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Why is the momentum operator imaginary? The simplest explanation hinges on the fact that observables are represented by Hermitian operators in quantum mechanics. Once we accept this, then we can show that the momentum operator $\hat{p} = -\mathrm{i}\hbar\nabla$ is Hermitian precisely because of the factor of $\mathrm{i}$. We need to show that for any two ...


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Because periodic waves can be represented using exponential functions using imaginary arguments I'm going to attempt a non-rigorous explanation that might give some intuition as to why imaginary numbers appear in the mathematics of quantum stuff. Most of this doesn't require a knowledge of what a Hermitian operator is or about vector spaces or eigenvalues. ...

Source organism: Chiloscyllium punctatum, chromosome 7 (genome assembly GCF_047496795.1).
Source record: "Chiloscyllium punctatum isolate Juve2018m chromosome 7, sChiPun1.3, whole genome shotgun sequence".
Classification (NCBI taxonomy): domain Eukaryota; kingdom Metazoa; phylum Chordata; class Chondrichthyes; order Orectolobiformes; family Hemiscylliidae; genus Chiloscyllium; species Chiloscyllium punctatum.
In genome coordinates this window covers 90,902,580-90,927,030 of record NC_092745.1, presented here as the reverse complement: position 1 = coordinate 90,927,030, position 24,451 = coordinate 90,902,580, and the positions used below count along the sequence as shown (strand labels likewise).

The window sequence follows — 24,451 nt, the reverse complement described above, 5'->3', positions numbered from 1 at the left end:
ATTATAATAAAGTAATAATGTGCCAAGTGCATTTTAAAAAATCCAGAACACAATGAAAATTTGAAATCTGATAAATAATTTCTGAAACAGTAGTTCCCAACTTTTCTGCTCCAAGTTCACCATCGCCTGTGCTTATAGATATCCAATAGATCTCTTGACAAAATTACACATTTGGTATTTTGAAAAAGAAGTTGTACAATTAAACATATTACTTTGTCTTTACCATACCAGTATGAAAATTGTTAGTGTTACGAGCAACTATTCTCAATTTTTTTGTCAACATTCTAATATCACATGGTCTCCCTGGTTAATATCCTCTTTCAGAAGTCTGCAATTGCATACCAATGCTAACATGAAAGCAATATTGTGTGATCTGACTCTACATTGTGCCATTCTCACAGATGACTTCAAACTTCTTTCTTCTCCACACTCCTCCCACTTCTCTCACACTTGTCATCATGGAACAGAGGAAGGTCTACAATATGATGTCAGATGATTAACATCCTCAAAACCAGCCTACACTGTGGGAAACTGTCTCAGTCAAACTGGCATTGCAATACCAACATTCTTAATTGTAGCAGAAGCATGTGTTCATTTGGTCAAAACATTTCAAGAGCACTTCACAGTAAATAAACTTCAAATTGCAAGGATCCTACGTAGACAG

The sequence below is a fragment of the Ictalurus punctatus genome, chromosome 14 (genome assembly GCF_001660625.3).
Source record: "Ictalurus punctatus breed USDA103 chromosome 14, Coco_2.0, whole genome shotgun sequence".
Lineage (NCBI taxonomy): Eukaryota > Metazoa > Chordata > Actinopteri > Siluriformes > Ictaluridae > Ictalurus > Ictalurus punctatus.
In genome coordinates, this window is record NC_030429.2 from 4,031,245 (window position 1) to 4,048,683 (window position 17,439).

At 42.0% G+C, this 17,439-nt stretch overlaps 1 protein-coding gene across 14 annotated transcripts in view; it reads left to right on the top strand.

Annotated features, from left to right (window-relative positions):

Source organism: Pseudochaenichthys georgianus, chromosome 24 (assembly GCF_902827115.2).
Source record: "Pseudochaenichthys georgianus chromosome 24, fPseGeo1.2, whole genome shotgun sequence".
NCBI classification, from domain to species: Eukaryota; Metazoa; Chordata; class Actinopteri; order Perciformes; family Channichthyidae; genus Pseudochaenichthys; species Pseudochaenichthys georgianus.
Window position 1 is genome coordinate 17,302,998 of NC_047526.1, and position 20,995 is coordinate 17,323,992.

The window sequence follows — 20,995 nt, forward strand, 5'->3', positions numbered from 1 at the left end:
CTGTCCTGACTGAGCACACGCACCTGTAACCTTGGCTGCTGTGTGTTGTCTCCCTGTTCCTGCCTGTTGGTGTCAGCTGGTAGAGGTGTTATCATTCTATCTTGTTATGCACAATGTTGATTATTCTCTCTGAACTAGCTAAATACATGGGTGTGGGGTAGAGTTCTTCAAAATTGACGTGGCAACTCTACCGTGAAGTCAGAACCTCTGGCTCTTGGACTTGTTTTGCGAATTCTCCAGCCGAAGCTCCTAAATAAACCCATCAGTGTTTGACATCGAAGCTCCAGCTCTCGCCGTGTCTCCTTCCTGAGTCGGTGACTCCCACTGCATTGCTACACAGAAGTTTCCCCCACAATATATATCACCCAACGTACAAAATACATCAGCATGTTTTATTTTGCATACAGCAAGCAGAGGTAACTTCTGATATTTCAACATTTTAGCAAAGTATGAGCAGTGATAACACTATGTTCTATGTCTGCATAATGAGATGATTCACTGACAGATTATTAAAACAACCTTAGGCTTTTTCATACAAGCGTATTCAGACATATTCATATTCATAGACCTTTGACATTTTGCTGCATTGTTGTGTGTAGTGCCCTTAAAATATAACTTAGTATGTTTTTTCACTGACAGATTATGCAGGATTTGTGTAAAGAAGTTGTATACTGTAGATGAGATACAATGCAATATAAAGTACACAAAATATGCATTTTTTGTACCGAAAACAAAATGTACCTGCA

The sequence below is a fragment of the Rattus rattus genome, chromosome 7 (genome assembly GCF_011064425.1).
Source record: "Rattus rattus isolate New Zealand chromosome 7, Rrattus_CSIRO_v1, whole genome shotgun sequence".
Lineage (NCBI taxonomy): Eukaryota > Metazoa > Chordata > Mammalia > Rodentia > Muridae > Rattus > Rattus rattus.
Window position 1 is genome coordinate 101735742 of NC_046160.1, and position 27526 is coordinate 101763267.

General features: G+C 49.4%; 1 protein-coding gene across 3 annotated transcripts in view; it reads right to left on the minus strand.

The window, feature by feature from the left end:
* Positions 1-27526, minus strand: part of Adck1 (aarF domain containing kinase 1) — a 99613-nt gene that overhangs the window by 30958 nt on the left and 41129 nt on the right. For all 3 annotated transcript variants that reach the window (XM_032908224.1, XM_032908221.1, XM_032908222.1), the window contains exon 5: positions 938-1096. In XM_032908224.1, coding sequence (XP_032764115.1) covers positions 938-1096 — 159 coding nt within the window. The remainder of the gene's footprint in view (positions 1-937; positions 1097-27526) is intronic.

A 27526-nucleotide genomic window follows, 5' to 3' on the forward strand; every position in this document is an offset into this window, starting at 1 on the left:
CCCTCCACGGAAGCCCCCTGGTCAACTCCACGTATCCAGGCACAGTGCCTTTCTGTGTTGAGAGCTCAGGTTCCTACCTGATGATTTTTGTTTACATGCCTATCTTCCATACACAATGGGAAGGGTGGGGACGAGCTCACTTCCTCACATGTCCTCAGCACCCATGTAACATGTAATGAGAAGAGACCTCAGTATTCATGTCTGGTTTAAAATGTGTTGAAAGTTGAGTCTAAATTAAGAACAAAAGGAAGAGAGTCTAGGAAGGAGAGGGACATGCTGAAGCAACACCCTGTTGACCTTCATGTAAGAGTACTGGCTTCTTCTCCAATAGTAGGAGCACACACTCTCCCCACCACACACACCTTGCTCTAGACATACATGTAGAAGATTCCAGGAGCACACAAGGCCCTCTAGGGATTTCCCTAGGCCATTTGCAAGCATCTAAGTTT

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The simplest approximation you can make is to describe each orbital by a one-electron wavefunction like the ones we find in the hydrogen atom. For those wavefunctions, the radial distribution is described by an exponential factor of $exp(-Zr/n)$ (with $n$ the principal quantum number) and a polynomial with mixed powers of $Z$ and $r$. If you increase $Z$, ...


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